Cirque du Soleil will bring its upcoming “Avatar”-inspired show to China in 2017 and open a permanent 1,400-seat theater in the city of Hangzhou the following year, executives said Monday on the sidelines of the Shanghai International Film Festival.
The Canada-based Cirque sold a majority stake earlier this year to U.S. private equity fund TPG and Chinese insurance and finance conglomerate Fosun, which is moving rapidly into such areas as entertainment, travel and healthcare as China’s middle class expands.
Fosun has invested in Studio 8, the new film production company headed by former Warner Bros. studio chief Jeff Robinov, as well as in Chinese studio Bona Film. Fosun also purchased Club Med this year.
The Avatar-themed show, called “Toruk,” is slated to open in Canada in December, then tour North America before arriving in China. “Avatar” was the first film to gross more than $200 million in China, and Daniel Lamarre, chief executive of Cirque du Soleil, said that made it the “right show to enter China with because ‘Avatar’ had huge success in this country.”
“In the next five years, you’ll see a lot of Cirque in China,” Lamarre said. Director James Cameron, who is involved with creating “Toruk” and is working on several “Avatar” sequels for 20th Century Fox, appeared by video at Monday’s announcement. Jim Gianopulos, 20th Century Fox chairman, also was on hand in Shanghai for the event; the studio is a partner in the live show.
The move is Cirque’s second major attempt at cracking the Chinese market. Starting in 2008, the company had a show, “Zaia,” at The Venetian in the gambling hub of Macao, a semi-autonomous Chinese territory that is the only place in China where casinos are legal.
But unlike in Las Vegas, where Cirque’s highly stylized, theatrical acrobatic shows have had tremendous success, Macao proved a disappointment for the company. Most visitors to Macao prefer to gamble rather than attend shows and performances. “Zaia,” in a 1,800-seat theater, lasted about 3½ years.
“I think we were too early in the market in Macao,” Lamarre said Monday. “I was walking in the casino, and there were 75,000 people in the casino, but only 300 in the theater.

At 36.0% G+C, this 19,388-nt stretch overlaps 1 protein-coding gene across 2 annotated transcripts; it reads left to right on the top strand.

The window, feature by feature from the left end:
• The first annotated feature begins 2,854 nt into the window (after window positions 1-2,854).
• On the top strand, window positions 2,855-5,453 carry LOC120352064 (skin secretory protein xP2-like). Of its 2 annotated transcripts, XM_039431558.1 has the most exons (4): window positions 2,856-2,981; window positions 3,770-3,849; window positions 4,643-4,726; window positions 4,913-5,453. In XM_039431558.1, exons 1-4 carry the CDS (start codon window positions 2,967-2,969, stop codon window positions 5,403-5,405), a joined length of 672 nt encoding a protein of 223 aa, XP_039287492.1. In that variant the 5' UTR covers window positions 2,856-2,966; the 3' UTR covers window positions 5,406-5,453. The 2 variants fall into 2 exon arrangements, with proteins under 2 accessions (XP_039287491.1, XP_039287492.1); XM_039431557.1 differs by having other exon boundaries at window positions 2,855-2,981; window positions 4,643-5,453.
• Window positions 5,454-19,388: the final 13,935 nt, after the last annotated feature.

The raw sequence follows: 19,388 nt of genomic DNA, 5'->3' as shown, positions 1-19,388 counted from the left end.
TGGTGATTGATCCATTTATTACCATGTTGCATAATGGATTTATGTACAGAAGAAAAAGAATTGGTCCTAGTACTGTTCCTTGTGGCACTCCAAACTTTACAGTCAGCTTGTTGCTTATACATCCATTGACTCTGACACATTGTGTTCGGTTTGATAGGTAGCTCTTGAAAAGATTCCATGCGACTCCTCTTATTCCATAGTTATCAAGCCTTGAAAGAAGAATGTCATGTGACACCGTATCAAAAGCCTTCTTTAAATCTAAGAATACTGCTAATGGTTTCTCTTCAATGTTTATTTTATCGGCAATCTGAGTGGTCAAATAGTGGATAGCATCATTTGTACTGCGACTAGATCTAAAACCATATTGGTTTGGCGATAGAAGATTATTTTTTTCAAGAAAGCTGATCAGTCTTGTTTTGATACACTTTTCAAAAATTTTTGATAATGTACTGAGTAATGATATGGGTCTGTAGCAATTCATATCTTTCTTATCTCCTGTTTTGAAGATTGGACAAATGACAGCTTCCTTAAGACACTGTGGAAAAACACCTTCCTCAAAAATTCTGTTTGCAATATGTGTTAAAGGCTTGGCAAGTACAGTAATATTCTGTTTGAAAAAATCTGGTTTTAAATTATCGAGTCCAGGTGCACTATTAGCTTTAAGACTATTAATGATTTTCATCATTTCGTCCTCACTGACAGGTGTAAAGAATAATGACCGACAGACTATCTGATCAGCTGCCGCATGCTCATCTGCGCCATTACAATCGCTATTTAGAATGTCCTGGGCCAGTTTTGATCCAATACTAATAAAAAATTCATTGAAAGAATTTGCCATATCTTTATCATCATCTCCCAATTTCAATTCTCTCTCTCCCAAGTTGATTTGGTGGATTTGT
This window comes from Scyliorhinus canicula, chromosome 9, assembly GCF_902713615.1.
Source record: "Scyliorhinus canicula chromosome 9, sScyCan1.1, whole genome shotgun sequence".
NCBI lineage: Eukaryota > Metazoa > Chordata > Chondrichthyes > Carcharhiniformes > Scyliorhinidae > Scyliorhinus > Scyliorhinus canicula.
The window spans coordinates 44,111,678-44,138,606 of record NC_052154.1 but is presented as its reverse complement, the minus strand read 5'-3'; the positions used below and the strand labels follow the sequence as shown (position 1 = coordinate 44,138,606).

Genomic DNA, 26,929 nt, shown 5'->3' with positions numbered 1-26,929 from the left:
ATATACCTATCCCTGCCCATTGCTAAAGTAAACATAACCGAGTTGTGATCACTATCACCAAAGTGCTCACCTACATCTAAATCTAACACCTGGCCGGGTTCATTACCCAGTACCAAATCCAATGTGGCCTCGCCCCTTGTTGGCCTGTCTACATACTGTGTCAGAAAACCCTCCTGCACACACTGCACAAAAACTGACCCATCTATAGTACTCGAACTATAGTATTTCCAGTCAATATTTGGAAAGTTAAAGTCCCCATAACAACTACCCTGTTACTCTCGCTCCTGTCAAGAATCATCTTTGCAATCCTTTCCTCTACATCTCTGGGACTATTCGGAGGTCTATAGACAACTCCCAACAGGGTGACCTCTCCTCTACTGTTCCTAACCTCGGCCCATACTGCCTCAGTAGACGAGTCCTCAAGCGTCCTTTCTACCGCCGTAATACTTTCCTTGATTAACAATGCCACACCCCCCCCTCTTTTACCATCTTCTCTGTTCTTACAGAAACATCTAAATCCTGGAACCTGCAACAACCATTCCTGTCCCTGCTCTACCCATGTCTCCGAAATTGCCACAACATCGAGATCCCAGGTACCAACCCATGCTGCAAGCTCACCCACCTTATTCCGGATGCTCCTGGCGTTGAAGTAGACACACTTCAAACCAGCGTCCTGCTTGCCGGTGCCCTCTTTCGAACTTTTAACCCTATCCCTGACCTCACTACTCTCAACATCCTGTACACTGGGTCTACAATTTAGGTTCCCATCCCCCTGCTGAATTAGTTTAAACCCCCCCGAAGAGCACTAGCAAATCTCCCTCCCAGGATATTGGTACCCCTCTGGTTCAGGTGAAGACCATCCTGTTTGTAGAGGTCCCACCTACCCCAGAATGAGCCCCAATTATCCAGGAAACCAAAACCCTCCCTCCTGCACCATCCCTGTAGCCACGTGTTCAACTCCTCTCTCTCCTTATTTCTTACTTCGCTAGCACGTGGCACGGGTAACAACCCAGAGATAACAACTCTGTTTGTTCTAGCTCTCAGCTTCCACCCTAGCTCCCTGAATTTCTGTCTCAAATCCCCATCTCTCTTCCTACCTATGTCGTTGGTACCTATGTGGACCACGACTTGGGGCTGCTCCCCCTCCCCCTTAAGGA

“Macao still was and is a gambling city,” he added. “Today, there is not a market” for entertainment there.
Lamarre said the Hangzhou show, which will be at the heart of a large real-estate development, would have a “local flavor” but still be a “Cirque show.”
Broadway-style shows and other large-scale live entertainment are seen as major new growth areas as Chinese authorities push to develop “cultural industries” across the country, often granting favorable land development rights to companies that pledge to include theaters, theme parks and other such venues in their projects.
DreamWorks Animation is working with Chinese partners to build a theater, dining and entertainment district in Shanghai called Dream Center, opening in 2017, while developer and theater owner Dalian Wanda partnered with former Cirque director Franco Dragone, opening a production called the Han Show in a special-purpose theater in the central city of Wuhan last year. But initial ticket sales for that show have reportedly been slow.
Lamarre said Cirque was conducting extensive market research and said it would learn from its mistakes and those of others. “People want a Western brand but a local flavor,” he said. “Franco might have taken it a bit too far” in the Chinese direction, he added.
Cameron executive produced at 3-D film in 2012 for Cirque, called “Worlds Away,” but the movie never screened in China. Lamarre said he was hopeful that with Fosun’s involvement, the film now will be shown in mainland theaters.
Cirque, which sells about 12 million tickets a year — more than all Broadway shows combined, according to Lamarre — has 10 resident shows around the world, including eight in Vegas. In addition, it has 19 shows traveling worldwide. About 20% of Cirque’s performers, Lamarre added, are Chinese; the country has a long tradition of training skilled acrobats.
Monday’s splashy announcement ceremony included a brief performance from Cirque cast members, including a bra-and-bikini clad performer who balanced upside-down on the shoulders of a man likewise wearing only briefs.
Guo Guangchang, chairman of Fosun, said the company’s investment in Cirque was part of its strategy of promoting happiness and being “on trend.” He suggested the company saw opportunities to create more films based on Cirque content, and vice versa.
“Chinese people,” he said, “not supposed to just work very hard, they should also enjoy life. … What the future middle class lacks is quality content.”
With China’s middle class now numbering several hundred million — and expected to double to 500 million or 600 million in the coming years, the chairman added, Fosun wants the “best in class” lifestyle experiences and content for Chinese consumers.
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